News Release, MD House Minority Caucus
ANNAPOLIS, MD– The House Minority Caucus today called on the Democratic Majority in the General Assembly to put forward serious solutions to address the violent crime crisis in Maryland. Instead of facing reality and the clear statistical facts of the problem, they have thrown their support behind House Bill 4, a bill that targets lawful gun owners rather than illegal guns and those who use them to commit violent crimes.
“The Democrats in the House of Delegates had an opportunity today to directly address the crisis of violent crime in our state, and they simply didn’t take it,” said House Minority Leader Nic Kipke. “Instead they chose instead to focus their attention on the wrong guns and the wrong people; law-abiding citizens and the firearms they use for hunting and sport.”
Members of the Minority Party offered several amendments to the House Bill 4 that would directly address Maryland’s violent crime crisis. One amendment would have closed the “drug dealer loophole” that would classify possessing a firearm while dealing drugs a violent crime, another would make straw purchases – buying a gun on behalf of someone who is not legally permitted to own one – a felony, the third would have made the theft of a firearm a felony. These amendments were defeated almost exclusively along party lines.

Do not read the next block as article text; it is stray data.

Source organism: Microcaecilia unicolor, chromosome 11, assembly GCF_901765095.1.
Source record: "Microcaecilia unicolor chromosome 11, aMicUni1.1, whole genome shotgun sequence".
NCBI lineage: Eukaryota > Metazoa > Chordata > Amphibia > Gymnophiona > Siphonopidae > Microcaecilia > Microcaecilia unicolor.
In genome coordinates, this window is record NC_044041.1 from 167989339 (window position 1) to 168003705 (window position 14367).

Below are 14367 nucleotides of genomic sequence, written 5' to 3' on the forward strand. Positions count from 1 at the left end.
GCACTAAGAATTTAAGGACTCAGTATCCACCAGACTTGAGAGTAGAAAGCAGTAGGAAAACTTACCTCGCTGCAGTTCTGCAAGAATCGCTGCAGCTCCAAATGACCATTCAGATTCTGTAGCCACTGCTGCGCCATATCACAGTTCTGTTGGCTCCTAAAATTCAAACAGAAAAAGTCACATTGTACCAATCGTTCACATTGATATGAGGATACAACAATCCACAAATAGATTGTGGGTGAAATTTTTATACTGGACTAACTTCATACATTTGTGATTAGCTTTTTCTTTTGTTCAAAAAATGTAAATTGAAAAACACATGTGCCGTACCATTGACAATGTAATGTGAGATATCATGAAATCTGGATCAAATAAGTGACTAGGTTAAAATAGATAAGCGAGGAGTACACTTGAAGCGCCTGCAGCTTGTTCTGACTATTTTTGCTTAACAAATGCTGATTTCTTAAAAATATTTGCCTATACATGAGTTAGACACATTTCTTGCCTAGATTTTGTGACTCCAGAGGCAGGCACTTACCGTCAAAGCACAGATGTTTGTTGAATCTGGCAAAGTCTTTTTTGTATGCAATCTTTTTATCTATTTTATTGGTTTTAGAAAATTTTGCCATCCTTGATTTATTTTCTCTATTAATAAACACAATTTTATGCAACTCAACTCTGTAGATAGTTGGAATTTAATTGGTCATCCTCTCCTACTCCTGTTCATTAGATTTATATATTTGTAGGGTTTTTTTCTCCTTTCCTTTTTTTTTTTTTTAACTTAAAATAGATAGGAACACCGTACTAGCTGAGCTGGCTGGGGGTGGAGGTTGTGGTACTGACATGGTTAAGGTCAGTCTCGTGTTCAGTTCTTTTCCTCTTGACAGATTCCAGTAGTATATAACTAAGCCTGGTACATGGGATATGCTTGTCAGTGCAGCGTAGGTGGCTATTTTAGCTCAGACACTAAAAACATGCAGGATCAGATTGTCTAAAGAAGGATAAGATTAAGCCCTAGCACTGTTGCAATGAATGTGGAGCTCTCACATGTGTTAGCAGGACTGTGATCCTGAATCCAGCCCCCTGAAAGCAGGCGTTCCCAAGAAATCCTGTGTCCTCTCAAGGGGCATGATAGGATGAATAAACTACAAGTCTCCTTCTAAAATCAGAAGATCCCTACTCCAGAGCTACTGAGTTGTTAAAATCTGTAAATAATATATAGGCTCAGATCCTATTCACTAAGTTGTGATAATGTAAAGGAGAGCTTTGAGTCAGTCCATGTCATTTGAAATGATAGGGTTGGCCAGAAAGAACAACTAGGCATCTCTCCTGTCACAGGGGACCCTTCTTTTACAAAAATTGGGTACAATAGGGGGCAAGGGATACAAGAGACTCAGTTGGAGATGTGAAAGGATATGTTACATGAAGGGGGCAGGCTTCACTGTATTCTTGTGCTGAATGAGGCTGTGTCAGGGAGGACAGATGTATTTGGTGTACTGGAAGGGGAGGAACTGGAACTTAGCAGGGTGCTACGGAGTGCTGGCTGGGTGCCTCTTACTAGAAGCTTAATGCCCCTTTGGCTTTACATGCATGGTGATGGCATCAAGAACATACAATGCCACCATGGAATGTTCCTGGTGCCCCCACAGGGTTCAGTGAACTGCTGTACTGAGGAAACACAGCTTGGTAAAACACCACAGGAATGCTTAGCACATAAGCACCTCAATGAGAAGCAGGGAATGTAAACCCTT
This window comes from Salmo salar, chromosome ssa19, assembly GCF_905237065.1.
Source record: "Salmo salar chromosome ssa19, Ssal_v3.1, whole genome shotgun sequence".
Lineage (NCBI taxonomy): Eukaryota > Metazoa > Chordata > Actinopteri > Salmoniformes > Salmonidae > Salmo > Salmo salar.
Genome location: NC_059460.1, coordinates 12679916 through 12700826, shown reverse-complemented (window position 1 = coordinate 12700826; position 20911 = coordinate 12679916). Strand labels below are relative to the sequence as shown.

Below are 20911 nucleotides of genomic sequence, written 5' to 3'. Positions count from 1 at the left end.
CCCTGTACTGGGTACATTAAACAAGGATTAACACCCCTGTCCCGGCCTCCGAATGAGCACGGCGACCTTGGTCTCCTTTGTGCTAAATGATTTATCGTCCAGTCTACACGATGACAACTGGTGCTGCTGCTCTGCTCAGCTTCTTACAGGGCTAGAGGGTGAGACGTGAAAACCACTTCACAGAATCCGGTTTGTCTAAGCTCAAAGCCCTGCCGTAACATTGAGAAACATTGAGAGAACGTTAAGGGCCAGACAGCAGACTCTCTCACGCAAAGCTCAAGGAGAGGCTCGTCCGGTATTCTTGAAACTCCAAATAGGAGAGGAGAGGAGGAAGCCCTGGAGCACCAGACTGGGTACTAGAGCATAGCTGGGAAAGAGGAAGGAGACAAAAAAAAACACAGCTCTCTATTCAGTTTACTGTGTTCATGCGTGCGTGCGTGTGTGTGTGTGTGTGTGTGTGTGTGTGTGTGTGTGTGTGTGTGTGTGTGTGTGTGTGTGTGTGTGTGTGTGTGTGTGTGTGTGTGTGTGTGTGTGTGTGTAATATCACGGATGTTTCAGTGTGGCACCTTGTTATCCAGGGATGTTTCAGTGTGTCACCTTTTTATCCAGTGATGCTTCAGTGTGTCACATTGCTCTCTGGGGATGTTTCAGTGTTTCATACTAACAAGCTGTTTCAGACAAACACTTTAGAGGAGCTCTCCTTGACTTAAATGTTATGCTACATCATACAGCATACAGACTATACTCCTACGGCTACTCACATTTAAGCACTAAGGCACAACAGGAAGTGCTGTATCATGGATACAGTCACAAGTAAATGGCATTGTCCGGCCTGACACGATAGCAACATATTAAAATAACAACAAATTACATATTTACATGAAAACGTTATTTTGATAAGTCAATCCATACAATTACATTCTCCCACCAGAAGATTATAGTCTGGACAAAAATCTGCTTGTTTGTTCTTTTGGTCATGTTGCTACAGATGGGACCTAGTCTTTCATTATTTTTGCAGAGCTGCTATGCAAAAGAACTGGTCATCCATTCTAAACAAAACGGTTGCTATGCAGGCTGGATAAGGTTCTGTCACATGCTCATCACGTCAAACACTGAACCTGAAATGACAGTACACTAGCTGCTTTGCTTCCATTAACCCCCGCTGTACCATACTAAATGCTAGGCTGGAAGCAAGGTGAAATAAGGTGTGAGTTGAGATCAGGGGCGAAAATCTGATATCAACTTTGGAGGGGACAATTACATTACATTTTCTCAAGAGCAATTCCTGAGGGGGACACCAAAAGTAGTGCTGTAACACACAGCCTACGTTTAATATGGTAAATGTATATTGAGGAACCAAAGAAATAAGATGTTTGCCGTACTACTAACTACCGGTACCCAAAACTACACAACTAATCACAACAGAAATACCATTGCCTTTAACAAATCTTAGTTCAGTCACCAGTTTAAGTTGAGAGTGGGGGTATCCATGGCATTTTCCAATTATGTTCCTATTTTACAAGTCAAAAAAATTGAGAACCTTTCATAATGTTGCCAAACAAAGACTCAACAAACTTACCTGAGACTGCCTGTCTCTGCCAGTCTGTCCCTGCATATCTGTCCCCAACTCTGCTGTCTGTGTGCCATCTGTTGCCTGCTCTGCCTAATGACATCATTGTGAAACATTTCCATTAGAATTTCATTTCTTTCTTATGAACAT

California passed similar background check legislation a decade ago. An extensive study by UC Davis Violence Prevention Research Program and the Johns Hopkins Bloomberg School of Public Health found that no change in firearm homicide or suicide rates in the 10 years since its passing.
“House Bill 4 is replete with traps for law-abiding gun owners who merely wish to exercise their Second Amendment rights,” said Delegate Dan Cox. “There is no data to back up the claim that this bill will keep our communities safer. In fact, the data available tells us this bill is focused on the wrong types of weapons.”
“Advocates for this legislation have stated this bill is necessary due to the 30 shotgun or rifle-related murders from 2013 to 2017,” said Delegate Kipke. “Those deaths are absolutely tragic, but this thinking ignores the fact that, over that same time there were 264 murders using knives and sharp objects and 87 murders using hands, fists, feet, etc. It also ignores the more than 300 murders committed with handguns in Baltimore City just last year and the crisis of violent crime across the state.”
There were 470 murders in Maryland in 2018. Of those, more than 73% were committed using a handgun. Just over 8% were committed with a knife or sharp object. Just over 2% were committed using a rifle or shotgun. Of the 348 murders in Baltimore City in 2019, 87% were committed using a handgun, while under 3% were committed with a shotgun or rifle.
Caucus members also discussed the push by House Democrats to override Governor Hogan’s veto of a bill that would abolish Maryland’s citizen-led Handgun Permit Review Board. That override vote is expected Thursday.
“Instead of focusing on the monsters that murder mothers in front of their children, the House of Delegates has instead decided to revert to form and focus its attention on the low-hanging fruit, Maryland’s law-abiding gun owners,” said House Minority Whip Kathy Szeliga. “It is unconscionable to try to package either bill as anything more than they are, a hit on the constitutional rights of Maryland’s citizens that ignores the ongoing loss of life in our state.”